Fulvio, The Visionaire
The history of Fulvio Di Rosa, architect, developer and great enthusiast of contemporary music and art, began more than 40 years ago in Rio de Janeiro. As a young graduate from Turin Polytechnic, he was appointed by the commissioning party – FATA European Group – as the engineer in charge of liaising with the renowned Brazilian architect Oscar Niemeyer, to carry out the project of the group’s new head office building near Turin (one of Niemeyer’s most interesting and significant projects out of Brazil).
This experience, both personal and professional, and the strong bond of friendship with the Brazilian architect strongly affected the young Di Rosa, who lived and worked in Brazil for eight years between Niemeyer’s studio and a forward-looking project of urban and residential development near Belo Horizonte in the State of Minas Gerais, of which he was both planner and works manager.
The professional “adventure and challenge” combined with the countless opportunities of close contact with the luxuriant, exuberant, unspoiled nature of Brazil and new experiences in music, so intimately woven into tribal practices of the people, left an indelible, long-lasting mark on young Di Rosa. When he returned to Italy, in the early ’80s, he could not fit in with the narrow conformist outlook of his native city, Turin, still in the grips of a single-brand industrial culture, closely linked to the fortunes of the FIAT car company.
He began to travel throughout Italy to search for a place that would fulfill his need of “beauty”, culture and professional challenge. Tuscany, which he had only seen as a child, while visiting his mother’s family, captivated him with its unspoiled landscapes, the wit and the sharp joviality of its inhabitants, the home-produced olive oil and wine, the countless artistic beauty and memories of “those old ruins on the top of the hills” which seemed almost to call him to a new, definitive challenge...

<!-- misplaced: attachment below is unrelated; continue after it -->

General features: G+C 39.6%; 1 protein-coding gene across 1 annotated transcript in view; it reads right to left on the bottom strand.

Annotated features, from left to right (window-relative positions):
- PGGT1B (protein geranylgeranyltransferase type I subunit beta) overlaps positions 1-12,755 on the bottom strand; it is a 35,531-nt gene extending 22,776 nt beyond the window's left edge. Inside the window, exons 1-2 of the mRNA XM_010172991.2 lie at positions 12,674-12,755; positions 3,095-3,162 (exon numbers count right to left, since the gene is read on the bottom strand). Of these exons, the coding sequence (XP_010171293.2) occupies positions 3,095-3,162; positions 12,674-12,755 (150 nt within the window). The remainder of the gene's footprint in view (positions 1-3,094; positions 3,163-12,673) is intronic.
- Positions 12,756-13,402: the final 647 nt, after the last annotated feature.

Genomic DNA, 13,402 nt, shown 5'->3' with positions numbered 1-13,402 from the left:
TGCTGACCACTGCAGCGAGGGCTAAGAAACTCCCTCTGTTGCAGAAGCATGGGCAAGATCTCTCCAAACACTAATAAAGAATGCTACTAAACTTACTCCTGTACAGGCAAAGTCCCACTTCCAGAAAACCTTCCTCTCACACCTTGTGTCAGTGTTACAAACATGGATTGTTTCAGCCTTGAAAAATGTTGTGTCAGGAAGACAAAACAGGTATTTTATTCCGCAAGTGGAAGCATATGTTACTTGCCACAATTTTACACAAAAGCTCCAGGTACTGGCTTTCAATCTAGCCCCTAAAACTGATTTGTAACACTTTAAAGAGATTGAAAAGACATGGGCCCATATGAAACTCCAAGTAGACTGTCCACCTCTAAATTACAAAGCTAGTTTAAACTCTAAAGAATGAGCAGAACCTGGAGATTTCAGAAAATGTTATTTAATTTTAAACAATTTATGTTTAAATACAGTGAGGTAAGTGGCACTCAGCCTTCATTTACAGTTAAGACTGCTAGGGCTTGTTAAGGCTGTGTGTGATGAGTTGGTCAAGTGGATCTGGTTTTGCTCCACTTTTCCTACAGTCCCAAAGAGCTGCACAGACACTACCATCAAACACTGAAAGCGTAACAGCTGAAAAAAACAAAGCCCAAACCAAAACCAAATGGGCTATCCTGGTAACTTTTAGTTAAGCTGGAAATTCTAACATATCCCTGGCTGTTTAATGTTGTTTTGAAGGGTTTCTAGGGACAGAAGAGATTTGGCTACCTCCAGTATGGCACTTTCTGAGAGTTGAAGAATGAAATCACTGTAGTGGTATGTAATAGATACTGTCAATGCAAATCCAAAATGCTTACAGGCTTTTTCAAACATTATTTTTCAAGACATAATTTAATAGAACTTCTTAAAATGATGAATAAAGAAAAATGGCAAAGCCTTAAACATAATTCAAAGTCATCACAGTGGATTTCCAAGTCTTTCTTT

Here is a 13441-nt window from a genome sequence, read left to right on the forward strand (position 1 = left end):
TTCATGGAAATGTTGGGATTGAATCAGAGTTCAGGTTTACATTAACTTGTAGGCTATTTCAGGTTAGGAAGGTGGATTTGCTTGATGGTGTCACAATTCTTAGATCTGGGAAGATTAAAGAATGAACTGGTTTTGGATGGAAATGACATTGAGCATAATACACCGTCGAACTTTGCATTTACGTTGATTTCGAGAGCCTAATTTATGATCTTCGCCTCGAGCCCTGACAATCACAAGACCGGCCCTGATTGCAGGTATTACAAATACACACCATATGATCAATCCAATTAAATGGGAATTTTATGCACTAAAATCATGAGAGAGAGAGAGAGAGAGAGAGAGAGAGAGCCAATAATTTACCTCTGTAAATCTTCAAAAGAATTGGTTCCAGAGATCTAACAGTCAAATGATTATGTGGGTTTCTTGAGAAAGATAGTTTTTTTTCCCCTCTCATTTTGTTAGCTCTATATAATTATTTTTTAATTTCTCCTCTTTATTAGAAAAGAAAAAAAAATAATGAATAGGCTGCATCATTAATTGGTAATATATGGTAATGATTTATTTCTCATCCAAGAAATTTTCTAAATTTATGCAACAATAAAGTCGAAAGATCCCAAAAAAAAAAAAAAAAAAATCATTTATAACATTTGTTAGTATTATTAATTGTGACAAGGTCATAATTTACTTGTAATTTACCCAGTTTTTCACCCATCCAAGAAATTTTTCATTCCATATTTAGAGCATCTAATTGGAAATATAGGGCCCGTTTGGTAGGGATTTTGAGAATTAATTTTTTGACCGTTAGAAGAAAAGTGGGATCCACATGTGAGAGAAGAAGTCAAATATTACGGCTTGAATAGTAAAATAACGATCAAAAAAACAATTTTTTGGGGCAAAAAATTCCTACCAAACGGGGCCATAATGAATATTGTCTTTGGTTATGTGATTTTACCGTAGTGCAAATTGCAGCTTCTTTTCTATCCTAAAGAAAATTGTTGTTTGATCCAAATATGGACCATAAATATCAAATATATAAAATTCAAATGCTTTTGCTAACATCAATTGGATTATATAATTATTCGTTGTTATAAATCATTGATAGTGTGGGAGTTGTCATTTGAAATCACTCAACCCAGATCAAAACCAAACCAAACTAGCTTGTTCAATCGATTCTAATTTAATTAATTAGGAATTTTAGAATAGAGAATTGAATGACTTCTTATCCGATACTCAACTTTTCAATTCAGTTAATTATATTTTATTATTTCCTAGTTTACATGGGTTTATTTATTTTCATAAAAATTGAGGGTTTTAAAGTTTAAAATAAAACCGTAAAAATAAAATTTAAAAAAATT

This was the turning point in his life; he bought a house in the countryside near Lucignano, he left Turin and... accepted the professional challenge to give renewed life to these ruins while wholly respecting their heritage architecture and their integral belonging to the Tuscan environment.
The experience of Brazil had given him confidence not to be afraid of any challenge and not to hold back, even when facing with ruins inside which the upward glance sees the sky and trees growing taller than the roof.
He understood right away that the market for single dwellings was about to end – we were at the end of the 80’s; the increasing demand, combined with the limited supply of “available ruins” meant that prices would soon rocket. He therefore decided to devote himself to renovating large buildings, farms houses or whole hamlets for single ownership or multiple usage, thus breathing new life into the communities.
Di Rosa is a non-typical entrepreneur and developer. For him, business and profits are merely the logical consequence of a qualitatively perfectly completed task of renovation and redevelopment, not its main objective. His constant concern is not to betray the spirit, the soul of these ruins and the culture of the farmer-stonemasons who built them.
With each new project that he tackles, he always slips into the role of the architect who “should not be seen”, but only interprets, who only imagines the decisions, the building customs (which must be known in depth) of these farmer-stonemasons. It is a profession of humility, a philosophy for action based on memory and respect and in so doing each project remains profoundly true to the origins not only of the architecture but above all to the culture of the place maintaining its authenticity. He has no interest in the “commercial” consequences of this belief – quite the contrary. Since his earliest project (Renaiolo – 1984/1988) he felt confident that his clients, who came from all over Europe, would have been fascinated and won over too by his “credo”, with no room for compromise to please the customers... to sell.